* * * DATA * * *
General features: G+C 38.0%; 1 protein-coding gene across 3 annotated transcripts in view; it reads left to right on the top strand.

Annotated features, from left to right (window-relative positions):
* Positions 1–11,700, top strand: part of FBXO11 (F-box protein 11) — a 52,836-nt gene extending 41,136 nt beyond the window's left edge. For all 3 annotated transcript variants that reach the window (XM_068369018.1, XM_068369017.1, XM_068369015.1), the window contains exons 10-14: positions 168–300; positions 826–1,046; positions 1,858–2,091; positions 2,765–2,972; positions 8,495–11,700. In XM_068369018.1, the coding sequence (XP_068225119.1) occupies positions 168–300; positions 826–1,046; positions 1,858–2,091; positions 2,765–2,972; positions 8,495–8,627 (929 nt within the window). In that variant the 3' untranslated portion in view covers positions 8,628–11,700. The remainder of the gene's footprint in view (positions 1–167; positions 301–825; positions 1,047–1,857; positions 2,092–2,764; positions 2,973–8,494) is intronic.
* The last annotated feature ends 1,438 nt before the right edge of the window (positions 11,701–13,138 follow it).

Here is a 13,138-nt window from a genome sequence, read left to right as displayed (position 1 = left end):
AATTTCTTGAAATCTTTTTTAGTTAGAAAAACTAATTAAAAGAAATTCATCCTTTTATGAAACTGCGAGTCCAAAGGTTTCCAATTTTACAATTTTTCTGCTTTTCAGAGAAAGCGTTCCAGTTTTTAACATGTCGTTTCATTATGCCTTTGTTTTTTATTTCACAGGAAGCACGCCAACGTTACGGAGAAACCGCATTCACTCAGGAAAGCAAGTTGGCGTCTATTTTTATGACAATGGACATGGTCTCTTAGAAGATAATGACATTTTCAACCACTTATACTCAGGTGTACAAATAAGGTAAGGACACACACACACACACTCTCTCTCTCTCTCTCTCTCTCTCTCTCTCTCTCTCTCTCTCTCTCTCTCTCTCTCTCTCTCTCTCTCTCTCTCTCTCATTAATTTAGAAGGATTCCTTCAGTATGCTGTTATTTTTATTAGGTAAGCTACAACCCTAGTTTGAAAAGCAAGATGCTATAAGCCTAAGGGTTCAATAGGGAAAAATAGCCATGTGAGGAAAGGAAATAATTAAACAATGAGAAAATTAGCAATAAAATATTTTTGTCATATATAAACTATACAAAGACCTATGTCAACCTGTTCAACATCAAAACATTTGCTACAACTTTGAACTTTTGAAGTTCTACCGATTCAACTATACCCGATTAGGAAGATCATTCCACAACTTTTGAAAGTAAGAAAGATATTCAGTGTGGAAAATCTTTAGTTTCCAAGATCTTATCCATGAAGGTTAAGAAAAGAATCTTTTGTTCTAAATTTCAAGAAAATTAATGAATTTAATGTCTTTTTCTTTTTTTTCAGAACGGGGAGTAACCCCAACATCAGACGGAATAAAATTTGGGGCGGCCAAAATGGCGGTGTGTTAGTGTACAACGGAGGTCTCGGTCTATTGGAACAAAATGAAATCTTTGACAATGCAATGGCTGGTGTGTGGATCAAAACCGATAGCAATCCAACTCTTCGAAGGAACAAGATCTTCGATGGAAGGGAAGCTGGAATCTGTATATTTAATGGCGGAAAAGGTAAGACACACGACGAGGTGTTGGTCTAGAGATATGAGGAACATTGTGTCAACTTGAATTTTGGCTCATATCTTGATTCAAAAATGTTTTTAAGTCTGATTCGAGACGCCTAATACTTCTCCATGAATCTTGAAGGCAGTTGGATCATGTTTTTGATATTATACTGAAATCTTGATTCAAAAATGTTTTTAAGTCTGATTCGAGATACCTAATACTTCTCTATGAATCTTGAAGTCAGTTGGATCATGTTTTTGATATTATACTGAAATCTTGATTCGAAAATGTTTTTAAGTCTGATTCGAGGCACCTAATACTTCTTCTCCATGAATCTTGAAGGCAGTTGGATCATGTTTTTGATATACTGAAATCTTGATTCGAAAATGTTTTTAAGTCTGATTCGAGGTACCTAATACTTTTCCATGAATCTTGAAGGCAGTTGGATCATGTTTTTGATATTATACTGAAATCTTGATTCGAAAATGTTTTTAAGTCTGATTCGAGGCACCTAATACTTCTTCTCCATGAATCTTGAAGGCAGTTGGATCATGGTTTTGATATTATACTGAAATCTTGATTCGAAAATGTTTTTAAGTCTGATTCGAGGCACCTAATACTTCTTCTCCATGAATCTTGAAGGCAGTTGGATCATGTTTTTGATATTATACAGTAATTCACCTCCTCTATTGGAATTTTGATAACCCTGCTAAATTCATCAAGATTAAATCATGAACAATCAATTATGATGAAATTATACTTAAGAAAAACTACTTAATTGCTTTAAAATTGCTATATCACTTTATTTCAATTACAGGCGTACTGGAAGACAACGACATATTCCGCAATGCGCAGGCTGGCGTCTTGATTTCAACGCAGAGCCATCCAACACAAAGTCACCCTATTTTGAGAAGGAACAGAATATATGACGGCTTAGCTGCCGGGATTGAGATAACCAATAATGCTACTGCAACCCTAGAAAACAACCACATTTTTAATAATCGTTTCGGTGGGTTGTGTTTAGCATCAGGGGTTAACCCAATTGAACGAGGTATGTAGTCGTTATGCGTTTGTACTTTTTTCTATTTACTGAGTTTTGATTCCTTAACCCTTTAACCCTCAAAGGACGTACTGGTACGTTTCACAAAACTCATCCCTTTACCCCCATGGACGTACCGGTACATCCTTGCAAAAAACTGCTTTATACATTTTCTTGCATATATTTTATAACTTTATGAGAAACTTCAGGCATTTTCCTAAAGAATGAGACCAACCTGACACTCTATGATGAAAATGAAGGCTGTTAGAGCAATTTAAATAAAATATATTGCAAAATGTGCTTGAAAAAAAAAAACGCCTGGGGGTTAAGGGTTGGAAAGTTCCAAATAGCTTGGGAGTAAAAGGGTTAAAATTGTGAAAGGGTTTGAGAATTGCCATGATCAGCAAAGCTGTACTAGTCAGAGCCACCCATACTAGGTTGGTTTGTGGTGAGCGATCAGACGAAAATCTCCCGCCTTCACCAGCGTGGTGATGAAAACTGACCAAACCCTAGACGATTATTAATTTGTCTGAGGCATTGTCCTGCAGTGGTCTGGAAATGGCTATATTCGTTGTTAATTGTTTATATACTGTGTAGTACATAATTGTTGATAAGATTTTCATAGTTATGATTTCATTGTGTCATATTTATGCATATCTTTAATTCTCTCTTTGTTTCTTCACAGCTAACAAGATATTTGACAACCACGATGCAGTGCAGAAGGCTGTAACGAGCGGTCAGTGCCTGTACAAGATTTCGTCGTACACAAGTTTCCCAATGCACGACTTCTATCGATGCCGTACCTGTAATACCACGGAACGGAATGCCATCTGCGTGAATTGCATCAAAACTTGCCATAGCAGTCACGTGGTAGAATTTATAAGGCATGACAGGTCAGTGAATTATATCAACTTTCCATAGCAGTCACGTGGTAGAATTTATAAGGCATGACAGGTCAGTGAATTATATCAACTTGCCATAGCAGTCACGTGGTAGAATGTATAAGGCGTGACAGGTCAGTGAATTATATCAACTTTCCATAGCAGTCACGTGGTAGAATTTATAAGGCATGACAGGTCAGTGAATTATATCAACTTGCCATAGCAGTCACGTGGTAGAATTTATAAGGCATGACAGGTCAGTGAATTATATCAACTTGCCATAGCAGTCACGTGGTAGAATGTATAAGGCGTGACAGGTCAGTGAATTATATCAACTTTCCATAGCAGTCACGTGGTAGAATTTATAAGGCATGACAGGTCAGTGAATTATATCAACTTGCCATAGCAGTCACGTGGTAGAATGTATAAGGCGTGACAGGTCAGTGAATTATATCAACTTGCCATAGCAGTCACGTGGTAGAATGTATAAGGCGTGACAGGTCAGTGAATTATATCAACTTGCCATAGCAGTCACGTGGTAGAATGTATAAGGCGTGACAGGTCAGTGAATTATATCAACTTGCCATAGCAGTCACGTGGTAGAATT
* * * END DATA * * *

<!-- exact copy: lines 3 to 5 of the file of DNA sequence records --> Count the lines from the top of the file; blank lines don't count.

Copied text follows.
* Positions 1–11,700, top strand: part of FBXO11 (F-box protein 11) — a 52,836-nt gene extending 41,136 nt beyond the window's left edge. For all 3 annotated transcript variants that reach the window (XM_068369018.1, XM_068369017.1, XM_068369015.1), the window contains exons 10-14: positions 168–300; positions 826–1,046; positions 1,858–2,091; positions 2,765–2,972; positions 8,495–11,700. In XM_068369018.1, the coding sequence (XP_068225119.1) occupies positions 168–300; positions 826–1,046; positions 1,858–2,091; positions 2,765–2,972; positions 8,495–8,627 (929 nt within the window). In that variant the 3' untranslated portion in view covers positions 8,628–11,700. The remainder of the gene's footprint in view (positions 1–167; positions 301–825; positions 1,047–1,857; positions 2,092–2,764; positions 2,973–8,494) is intronic.
* The last annotated feature ends 1,438 nt before the right edge of the window (positions 11,701–13,138 follow it).

Here is a 13,138-nt window from a genome sequence, read left to right as displayed (position 1 = left end):